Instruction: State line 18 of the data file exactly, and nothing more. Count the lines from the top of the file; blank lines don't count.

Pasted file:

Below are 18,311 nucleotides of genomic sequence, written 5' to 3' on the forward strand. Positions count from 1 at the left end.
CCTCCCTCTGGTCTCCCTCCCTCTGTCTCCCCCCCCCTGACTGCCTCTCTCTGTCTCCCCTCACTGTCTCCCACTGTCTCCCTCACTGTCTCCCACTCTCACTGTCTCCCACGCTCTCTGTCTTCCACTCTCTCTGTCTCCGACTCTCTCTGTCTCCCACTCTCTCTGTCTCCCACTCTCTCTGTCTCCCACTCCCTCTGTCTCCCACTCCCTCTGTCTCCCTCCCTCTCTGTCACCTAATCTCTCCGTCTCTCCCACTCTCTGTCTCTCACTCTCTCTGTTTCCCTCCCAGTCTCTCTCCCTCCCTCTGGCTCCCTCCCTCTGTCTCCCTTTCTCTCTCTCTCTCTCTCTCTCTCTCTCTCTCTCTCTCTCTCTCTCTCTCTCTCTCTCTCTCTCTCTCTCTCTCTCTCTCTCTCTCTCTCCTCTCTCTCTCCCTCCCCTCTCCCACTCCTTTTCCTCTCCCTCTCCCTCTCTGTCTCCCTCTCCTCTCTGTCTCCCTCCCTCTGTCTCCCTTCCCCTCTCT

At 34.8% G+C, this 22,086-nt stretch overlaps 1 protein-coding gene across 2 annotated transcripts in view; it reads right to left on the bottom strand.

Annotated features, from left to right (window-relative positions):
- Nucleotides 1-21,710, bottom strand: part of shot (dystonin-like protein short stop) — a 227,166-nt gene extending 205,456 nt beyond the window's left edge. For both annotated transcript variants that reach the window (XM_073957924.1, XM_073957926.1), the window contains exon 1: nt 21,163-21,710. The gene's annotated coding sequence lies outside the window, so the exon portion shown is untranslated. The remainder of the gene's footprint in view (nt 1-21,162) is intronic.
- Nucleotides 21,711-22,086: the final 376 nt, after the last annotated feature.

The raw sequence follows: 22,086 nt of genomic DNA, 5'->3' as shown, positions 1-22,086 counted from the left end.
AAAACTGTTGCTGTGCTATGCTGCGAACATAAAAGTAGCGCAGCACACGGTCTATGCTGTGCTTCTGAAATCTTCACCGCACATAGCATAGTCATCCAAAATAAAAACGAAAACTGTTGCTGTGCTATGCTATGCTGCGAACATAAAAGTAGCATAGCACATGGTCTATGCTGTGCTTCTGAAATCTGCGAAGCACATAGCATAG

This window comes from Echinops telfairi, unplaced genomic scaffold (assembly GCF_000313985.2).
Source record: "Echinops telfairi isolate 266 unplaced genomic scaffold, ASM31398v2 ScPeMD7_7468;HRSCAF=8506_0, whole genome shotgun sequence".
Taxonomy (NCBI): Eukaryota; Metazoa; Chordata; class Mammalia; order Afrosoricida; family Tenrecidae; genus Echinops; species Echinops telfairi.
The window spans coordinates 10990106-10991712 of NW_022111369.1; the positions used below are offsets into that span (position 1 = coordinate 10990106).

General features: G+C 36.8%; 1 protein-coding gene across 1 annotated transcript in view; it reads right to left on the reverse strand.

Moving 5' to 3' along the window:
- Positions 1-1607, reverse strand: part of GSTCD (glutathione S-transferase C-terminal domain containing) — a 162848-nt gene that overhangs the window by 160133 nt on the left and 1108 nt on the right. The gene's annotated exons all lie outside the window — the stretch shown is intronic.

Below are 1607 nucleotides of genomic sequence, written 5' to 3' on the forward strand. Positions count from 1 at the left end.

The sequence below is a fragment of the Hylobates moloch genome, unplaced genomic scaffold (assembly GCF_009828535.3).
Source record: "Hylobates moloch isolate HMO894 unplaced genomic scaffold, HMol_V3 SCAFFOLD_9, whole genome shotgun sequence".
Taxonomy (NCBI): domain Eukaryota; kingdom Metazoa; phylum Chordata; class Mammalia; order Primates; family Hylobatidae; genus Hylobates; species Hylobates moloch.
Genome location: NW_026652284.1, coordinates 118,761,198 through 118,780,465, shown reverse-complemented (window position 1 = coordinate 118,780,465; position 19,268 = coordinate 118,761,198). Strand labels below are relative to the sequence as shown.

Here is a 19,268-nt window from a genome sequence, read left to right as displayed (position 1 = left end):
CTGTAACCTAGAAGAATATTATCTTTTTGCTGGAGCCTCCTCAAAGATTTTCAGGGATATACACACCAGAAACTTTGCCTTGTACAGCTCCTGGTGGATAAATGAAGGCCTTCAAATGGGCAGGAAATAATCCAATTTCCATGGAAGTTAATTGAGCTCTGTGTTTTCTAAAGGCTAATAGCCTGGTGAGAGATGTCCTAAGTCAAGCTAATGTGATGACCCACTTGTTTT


Source record: "Hylobates moloch isolate HMO894 unplaced genomic scaffold, HMol_V3 SCAFFOLD_9, whole genome shotgun sequence".